News – Harvesting organs

ET staff writer
ET staff writer
01 May, 2009 1 min read

Harvesting organs

Kidneys and livers should be harvested from aborted babies to help deal with the organ donor shortage, a stem cell professor has said.

Sir Richard Gardner of Oxford University thinks the move would be a more realistic alternative to other technologies which are being developed. Scientists are exploring several ways of addressing the shortage including ‘humanised’ organs in genetically modified pigs. But Sir Richard said that foetal tissues may offer a more realistic solution to the lack of organs: ‘It’s not something that’s talked about much. It is at least a temporary solution’.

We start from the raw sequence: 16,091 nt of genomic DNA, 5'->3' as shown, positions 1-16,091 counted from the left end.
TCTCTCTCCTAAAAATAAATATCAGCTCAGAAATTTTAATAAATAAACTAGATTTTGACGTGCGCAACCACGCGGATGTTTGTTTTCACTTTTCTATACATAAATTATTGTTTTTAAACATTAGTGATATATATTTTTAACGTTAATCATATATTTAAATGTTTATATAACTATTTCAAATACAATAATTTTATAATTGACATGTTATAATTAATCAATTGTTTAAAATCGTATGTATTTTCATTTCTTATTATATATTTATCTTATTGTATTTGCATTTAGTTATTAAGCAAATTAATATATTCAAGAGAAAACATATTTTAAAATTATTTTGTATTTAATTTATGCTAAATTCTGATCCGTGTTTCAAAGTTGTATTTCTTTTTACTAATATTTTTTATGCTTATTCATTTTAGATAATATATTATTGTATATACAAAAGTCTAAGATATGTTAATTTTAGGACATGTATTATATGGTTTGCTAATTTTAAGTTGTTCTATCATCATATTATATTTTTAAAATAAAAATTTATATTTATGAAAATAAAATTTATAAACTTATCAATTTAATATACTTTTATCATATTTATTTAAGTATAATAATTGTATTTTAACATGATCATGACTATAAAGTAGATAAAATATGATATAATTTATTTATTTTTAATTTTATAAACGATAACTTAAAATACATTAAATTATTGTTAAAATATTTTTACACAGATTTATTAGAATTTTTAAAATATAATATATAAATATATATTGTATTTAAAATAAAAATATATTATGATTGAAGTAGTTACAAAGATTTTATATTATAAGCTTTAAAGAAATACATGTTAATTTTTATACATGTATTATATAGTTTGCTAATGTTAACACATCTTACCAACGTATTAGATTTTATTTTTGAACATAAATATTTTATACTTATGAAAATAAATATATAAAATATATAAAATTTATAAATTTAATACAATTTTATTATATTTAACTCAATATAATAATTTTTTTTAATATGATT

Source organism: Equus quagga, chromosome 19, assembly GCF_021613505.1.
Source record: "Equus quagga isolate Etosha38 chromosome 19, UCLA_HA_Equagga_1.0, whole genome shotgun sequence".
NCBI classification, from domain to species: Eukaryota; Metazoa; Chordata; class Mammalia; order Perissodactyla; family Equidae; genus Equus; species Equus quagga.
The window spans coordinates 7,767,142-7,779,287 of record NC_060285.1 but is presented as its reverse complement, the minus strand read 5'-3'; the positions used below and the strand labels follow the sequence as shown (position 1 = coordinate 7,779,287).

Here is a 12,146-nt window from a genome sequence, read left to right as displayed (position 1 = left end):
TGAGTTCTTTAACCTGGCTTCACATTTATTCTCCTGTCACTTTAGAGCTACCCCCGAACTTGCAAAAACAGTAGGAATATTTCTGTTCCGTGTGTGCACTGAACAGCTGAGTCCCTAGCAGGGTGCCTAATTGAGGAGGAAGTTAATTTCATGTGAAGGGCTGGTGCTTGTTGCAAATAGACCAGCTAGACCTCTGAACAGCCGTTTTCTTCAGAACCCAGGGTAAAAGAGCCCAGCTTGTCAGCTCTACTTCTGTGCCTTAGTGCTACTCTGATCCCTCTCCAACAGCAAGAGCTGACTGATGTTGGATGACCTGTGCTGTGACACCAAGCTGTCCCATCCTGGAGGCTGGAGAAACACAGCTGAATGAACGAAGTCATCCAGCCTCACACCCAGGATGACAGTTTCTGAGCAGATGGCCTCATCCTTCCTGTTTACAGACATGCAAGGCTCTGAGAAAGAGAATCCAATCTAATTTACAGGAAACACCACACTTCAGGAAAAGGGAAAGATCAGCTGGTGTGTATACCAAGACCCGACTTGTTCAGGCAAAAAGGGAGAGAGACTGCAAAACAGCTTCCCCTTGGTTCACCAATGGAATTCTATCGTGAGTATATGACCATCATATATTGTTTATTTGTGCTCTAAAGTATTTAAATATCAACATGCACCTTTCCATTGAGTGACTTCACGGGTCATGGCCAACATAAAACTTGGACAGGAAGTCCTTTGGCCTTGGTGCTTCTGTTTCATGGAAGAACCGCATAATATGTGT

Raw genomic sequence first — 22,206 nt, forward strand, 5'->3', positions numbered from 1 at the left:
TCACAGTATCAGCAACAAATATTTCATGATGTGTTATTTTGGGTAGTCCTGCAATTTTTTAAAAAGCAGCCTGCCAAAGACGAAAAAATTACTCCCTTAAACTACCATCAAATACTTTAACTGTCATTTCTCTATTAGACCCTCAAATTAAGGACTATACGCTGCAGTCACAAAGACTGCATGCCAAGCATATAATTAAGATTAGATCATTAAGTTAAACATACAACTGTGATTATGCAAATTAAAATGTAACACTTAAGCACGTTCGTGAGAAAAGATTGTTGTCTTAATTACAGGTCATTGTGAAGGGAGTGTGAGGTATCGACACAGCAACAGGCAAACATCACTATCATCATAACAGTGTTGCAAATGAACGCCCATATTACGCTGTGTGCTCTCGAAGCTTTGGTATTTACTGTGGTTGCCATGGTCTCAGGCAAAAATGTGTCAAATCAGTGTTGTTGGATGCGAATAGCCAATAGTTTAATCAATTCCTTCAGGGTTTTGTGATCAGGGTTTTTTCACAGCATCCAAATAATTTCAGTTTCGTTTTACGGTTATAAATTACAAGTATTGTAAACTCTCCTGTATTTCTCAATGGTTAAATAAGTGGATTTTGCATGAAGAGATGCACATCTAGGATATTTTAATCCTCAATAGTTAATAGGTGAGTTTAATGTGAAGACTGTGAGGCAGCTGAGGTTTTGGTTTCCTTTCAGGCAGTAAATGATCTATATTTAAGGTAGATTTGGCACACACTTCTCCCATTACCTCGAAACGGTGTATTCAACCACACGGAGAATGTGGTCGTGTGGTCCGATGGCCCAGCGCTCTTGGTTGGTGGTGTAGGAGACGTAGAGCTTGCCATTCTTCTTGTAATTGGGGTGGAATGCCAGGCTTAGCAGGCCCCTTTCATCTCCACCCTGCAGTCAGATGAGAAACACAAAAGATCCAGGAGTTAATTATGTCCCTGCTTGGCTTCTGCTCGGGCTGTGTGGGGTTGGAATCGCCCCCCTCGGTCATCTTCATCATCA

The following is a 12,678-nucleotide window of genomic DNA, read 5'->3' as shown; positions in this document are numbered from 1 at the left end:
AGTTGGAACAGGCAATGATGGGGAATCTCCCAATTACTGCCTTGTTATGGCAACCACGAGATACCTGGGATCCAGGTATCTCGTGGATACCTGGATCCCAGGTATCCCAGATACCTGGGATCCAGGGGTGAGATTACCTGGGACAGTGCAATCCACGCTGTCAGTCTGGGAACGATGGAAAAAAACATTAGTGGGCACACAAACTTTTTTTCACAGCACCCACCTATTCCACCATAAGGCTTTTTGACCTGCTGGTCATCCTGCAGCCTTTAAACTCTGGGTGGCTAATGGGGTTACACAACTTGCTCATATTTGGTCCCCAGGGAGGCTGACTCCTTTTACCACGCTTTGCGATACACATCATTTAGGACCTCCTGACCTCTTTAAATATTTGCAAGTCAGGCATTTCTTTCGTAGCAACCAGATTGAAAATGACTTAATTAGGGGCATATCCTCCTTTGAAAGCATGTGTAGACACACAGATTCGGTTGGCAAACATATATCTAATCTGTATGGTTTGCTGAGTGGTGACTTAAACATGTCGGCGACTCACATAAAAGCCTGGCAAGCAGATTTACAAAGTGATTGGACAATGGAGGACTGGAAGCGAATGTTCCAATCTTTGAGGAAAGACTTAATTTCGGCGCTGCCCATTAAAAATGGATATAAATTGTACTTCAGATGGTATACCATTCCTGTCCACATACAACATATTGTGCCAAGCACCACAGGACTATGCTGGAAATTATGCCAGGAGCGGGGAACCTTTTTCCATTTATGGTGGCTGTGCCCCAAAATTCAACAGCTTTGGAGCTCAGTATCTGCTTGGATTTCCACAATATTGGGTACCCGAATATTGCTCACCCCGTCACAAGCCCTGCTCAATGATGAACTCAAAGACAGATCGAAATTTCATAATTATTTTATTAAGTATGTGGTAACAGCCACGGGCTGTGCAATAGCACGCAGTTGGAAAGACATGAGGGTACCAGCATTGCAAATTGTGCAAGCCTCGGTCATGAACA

But pro-life groups have branded the suggestion as ‘horrifying’. Quoted by the Christian Institute, Dr Peter Saunders of the Christian Medical Fellowship said that unborn children deserve ‘protection, respect, wonder and empathy’.

In the UK 7,000 of the 8,000 people waiting for a transplant need a kidney. More than 300 need a liver transplant, 222 need lungs, and almost 100 people have requested a heart transplant. In any given year patients needing a kidney have less than a one-in-three chance of receiving the organ.

Speaking on the ethical issues surrounding Dr Gardner’s suggestion, Josephine Quintavalle of Comment on Reproductive Ethics, asked: ‘At what stage do you say to the woman who is to have an abortion, “Can we have some organs for transplant?”’

Sir Richard Gardner’s suggestion reflects the increasingly amoral trend of medical ethics.

ET staff writer
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